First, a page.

whether an accident occurred before or after an RMP inspection, EPA should check
    the date when the accident occurred (not the date when the accident was reported),
    and compare the date of the accident (in RMP Info) to the date of the inspection (in
    ICIS). As a second check, EPA should review the "Compliance Monitoring Action
    Reason" given for the inspection in ICIS; this should indicate whether the inspection
    resulted from a chemical spill or was conducted as part of the standard inspection
    schedule. To account for duplicate records, OEM should carefully  review the
    accident history for all facilities and flag the duplicates; the duplicate entries should
    be set aside when analyzing the total number of accidents and consequences of those
    accidents (e.g., number of workers injured).

RISK STATUS
To assess the effects of the inspection approach that designates some facilities as "high
risk," EPA should compare high risk facilities to facilities that were not designated as
high risk. This requires EPA to know each facility's risk status, and whether/how high
risk facilities were targeted for inspection. A facility might appear on the list of high risk
facilities, but not have been inspected in a given year.  Moreover, the nature and intensity
of inspections conducted at high risk facilities differ based on the Region, sector, and date
of the inspection. For example, some facilities have been informed by EPA inspectors
that they have been designated as "high risk" facilities, while other facilities have not
been informed of their status. As discussed in Section II, the program logic assumes that
high risk facilities respond differently if they know their status. Therefore, EPA needs to
understand how different Regions have applied the risk targeting strategy, which facilities
have been inspected under the strategy, whether or not they were informed of their status,
and what type of inspection they received.
   Develop  a clearer understanding of how different Regions have implemented the
    inspection strategy, by sector, and how their approach has evolved. The
    inspection strategy was adopted by different Regions at different times, and it
    continues to evolve.  EPA Headquarters should collect and analyze information from
    each of the ten Regional Offices on when and how each Region adopted the strategy,
    and any changes the Region has made since first adopting the strategy. Consider
    asking each Regional Office to create a timeline with the date when the strategy was
    adopted for each sector, dates when the strategy changed, and a brief narrative of how
    the strategy has evolved. This would enhance EPA Headquarters' understanding of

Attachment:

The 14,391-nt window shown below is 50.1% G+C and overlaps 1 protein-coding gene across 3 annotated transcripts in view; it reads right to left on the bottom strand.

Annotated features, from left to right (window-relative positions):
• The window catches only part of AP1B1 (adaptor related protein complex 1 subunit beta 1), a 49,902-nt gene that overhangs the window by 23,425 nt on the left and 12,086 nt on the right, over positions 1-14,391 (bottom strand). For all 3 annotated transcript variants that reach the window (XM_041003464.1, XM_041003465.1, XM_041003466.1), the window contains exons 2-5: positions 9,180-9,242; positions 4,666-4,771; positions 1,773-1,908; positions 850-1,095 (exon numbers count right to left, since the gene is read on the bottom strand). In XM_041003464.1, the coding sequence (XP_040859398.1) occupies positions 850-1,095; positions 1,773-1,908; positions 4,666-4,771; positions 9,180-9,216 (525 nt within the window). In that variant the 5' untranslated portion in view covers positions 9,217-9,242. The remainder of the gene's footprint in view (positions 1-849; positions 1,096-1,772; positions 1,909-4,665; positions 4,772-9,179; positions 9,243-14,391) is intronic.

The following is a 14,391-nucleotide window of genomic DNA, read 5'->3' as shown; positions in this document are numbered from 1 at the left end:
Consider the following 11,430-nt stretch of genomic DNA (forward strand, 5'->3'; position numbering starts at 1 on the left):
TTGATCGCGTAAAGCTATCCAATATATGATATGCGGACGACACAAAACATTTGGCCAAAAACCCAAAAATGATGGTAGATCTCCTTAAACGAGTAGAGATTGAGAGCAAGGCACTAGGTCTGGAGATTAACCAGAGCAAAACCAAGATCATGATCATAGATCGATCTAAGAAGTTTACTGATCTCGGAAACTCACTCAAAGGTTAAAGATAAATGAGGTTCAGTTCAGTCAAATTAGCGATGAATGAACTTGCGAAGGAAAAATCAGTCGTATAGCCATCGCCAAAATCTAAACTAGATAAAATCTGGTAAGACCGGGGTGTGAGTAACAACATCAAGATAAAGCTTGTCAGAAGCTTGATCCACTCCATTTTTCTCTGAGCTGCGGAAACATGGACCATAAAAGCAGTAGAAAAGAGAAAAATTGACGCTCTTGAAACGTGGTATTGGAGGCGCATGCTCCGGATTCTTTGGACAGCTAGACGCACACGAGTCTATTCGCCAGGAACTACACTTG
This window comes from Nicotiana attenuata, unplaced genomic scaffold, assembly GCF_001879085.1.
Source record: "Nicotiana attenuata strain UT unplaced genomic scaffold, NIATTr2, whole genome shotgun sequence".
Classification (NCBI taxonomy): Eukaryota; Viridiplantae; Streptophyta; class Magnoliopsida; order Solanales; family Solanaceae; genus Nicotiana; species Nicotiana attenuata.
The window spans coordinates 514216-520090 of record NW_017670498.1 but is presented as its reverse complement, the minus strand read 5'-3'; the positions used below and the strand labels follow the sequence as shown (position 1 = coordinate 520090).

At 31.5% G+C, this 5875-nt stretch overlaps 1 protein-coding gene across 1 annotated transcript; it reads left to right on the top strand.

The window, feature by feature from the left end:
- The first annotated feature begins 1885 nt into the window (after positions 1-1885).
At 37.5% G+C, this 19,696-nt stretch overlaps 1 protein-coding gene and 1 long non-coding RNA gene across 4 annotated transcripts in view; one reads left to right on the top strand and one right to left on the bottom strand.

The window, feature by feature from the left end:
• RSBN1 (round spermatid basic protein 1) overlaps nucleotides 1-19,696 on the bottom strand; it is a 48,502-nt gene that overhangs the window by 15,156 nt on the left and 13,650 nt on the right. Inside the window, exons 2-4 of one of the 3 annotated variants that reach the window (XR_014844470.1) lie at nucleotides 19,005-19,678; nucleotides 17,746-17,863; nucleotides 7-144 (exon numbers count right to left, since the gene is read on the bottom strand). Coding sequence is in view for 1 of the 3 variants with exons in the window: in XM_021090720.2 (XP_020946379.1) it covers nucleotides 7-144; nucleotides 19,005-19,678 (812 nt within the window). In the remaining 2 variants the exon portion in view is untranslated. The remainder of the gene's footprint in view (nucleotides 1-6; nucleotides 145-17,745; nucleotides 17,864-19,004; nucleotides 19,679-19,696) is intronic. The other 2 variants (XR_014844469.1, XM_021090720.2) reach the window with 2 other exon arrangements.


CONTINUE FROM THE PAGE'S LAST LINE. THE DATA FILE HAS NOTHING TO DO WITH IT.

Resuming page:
how Regions have implemented the national guidance, and would provide a baseline
    for assessing the effects of the strategy.
   Verify that the list of "high risk" facilities can be linked to RMP Info and ICIS.
    lEc did not review the list of high risk facilities, which is considered confidential and
    is not released to the public for security reasons. According to OEM, facilities on the
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    high priority list can be linked back to RMP Info using the EPA Facility ID. OEM
    indicated that linking to ICIS is more challenging, but is done every year when
    tallying up inspections. OEM should verify that it can link from the list of high risk
    facilities to their associated accident history and inspection data. In addition, EPA
    should consider adding a new data field to RMP Info to designate the risk status of
    each facility. This could be a "hidden" data field, which would only be available to
    EPA users with internal access to the  system. At least two states - North Carolina and
    Florida - designate high risk facilities in their databases.

GENERAL  DETERRENCE
As posited in the logic model in Section II, the program theory assumes that RMP
inspections have an effect both on inspected facilities (referred to in the literature as
"specific deterrence") and facilities that are  not inspected ("general deterrence"). In the
latter case, uninspected facilities may strengthen their knowledge and behavior pertaining
to RMP requirements  in response to the credible threat of being inspected in the future,
and/or based on knowledge gleaned from media reports, neighboring facilities, their
"parent" company, or other industry contacts. While EPA has anecdotal reports of general
deterrence at RMP facilities, it has not studied the effects of general deterrence in the
RMP Program in a systematic way. Such  a study would be qualitative, and would allow
OSWER and  OECA to document tangible examples of general deterrence, thereby
demonstrating the program's influence beyond the relatively small number of facilities
that are  inspected each year. Furthermore, the study would help EPA understand the
mediating factors that determine whether  and how general deterrence operates in various
sectors and for different types of facilities. This knowledge may be useful for refining
EPA's inspection strategies and maximizing the impact of limited inspection resources.
   Conduct a study  on general deterrence for the RMP Program. The study should